Galactosemia: Biochemistry, Molecular Genetics, Newborn Screening, and Treatment

Biomolecules. 2022 Jul 11;12(7):968. doi: 10.3390/biom12070968.


Galactosemia is an inborn disorder of carbohydrate metabolism characterized by the inability to metabolize galactose, a sugar contained in milk (the main source of nourishment for infants), and convert it into glucose, the sugar used by the body as the primary source of energy. Galactosemia is an autosomal recessive genetic disease that can be diagnosed at birth, even in the absence of symptoms, with newborn screening by assessing the level of galactose and the GALT enzyme activity, as GALT defect constitutes the most frequent cause of galactosemia. Currently, galactosemia cannot be cured, but only treated by means of a diet with a reduced content of galactose and lactose. Although the diet is able to reverse the neonatal clinical picture, it does not prevent the development of long-term complications. This review provides an overview of galactose metabolism, molecular genetics, newborn screening and therapy of galactosemia. Novel treatments for galactosemia currently being investigated in (pre)clinical studies and potentially able to prevent long-term complications are also presented.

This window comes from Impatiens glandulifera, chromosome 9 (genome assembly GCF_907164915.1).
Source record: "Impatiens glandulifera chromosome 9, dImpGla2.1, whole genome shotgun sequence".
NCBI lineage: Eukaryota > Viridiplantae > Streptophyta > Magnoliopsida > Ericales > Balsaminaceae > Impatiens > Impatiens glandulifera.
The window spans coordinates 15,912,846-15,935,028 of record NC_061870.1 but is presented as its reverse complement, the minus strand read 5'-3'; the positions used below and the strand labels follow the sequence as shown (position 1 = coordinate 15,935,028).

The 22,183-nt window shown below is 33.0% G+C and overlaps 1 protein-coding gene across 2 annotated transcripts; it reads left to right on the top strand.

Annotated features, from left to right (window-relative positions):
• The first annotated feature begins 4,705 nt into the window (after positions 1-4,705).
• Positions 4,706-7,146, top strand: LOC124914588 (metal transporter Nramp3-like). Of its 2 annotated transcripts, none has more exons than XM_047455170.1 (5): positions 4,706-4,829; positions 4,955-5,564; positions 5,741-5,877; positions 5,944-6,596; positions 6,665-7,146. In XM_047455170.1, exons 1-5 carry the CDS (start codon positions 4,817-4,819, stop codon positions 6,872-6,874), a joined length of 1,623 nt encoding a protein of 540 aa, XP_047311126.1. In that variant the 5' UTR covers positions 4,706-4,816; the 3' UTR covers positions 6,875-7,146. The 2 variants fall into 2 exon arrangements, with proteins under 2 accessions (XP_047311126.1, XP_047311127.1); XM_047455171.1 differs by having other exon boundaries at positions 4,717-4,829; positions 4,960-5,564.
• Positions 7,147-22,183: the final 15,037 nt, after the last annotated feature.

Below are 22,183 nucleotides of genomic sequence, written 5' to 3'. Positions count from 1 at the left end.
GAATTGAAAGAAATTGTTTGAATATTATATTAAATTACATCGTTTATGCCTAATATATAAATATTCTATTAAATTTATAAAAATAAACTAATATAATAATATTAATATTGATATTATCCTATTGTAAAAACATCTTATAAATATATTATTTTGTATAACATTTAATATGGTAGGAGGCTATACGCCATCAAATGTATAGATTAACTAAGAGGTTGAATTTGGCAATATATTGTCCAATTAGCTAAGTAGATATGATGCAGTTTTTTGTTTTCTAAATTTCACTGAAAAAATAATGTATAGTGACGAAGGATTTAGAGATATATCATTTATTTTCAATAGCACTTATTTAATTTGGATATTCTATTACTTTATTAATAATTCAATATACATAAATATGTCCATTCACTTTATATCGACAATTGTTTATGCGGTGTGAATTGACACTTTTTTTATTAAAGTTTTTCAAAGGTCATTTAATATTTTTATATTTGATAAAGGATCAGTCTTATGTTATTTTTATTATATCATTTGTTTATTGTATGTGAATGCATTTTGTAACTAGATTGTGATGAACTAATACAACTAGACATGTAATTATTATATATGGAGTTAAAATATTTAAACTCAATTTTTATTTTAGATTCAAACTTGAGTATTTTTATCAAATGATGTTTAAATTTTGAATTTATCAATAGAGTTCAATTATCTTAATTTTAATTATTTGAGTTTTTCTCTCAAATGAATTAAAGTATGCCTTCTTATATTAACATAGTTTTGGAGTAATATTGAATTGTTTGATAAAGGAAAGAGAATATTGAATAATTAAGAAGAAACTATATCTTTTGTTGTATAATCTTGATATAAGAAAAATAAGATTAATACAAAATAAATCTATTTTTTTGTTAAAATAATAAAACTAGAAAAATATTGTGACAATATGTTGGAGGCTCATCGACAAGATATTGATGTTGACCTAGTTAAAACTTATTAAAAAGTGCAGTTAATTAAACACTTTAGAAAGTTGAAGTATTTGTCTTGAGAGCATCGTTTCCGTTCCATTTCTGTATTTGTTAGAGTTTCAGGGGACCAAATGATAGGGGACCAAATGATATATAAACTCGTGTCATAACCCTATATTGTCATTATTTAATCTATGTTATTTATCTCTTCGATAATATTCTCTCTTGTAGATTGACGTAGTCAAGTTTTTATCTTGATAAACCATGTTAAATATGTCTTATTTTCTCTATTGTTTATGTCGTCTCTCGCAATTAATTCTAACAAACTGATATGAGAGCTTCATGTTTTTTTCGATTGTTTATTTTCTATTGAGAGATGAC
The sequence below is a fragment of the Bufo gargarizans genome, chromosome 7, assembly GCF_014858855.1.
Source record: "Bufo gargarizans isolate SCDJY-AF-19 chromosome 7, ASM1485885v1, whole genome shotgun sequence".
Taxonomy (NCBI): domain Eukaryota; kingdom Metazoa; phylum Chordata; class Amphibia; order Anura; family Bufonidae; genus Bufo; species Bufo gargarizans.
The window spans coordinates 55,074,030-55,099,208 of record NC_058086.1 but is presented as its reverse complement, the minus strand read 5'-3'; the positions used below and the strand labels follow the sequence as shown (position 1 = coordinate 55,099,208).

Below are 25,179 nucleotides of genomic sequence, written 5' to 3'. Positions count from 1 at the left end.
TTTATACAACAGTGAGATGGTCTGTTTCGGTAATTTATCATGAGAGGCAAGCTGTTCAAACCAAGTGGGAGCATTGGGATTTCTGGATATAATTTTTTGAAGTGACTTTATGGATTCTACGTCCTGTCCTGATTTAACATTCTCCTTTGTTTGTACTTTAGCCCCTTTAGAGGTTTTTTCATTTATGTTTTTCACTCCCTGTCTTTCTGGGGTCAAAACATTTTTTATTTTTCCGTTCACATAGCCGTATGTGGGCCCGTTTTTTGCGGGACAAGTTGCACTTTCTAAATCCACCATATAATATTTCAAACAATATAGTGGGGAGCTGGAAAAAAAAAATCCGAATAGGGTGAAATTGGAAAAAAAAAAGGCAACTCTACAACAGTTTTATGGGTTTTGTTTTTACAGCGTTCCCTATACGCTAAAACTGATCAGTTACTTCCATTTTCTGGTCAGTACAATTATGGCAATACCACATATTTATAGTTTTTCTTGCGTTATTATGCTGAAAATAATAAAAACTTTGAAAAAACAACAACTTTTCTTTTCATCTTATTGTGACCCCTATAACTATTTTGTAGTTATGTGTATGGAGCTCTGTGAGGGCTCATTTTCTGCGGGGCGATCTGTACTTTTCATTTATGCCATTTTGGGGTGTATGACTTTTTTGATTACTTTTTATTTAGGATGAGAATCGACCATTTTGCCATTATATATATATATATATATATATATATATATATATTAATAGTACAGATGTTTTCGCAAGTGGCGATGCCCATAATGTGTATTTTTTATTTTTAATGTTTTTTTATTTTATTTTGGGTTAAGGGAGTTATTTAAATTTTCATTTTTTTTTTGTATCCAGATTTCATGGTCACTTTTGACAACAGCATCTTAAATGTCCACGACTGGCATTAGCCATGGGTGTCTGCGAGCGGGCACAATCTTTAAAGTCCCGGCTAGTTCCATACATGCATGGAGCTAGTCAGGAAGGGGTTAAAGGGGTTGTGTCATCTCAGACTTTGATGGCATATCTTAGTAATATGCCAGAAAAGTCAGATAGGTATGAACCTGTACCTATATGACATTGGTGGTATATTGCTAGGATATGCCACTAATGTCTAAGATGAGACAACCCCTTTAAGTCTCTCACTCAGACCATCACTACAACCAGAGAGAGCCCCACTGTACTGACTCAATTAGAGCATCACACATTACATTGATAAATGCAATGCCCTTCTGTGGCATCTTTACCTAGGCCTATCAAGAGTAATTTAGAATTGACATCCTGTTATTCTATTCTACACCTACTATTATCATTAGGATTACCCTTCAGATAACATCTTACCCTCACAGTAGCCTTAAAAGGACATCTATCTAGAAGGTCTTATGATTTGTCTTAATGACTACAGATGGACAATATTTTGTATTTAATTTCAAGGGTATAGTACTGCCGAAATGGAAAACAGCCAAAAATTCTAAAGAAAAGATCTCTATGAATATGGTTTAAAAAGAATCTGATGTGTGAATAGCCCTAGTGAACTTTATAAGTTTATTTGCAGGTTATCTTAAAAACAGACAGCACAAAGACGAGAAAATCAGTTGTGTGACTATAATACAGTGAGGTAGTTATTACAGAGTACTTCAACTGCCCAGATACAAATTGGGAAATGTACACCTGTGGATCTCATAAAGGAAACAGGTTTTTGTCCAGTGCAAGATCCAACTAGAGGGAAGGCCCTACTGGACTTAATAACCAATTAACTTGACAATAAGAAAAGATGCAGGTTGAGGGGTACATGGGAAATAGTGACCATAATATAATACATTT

Keywords: classical galactosemia; galactose metabolism; galactosemia; gene-based therapies; newborn screening; small molecules therapies.

Publication types

  • Review
  • Research Support, Non-U.S. Gov't

MeSH terms

  • Galactose / metabolism
  • Galactosemias* / diagnosis
  • Galactosemias* / genetics
  • Galactosemias* / therapy
  • Humans
  • Infant, Newborn
  • Molecular Biology
  • Neonatal Screening
  • UTP-Hexose-1-Phosphate Uridylyltransferase / genetics


  • UTP-Hexose-1-Phosphate Uridylyltransferase
  • Galactose

Grants and funding

This work was funding provided by Regione Campania within the Newborn screening program (DCA n. 30/2019 25-03-2019).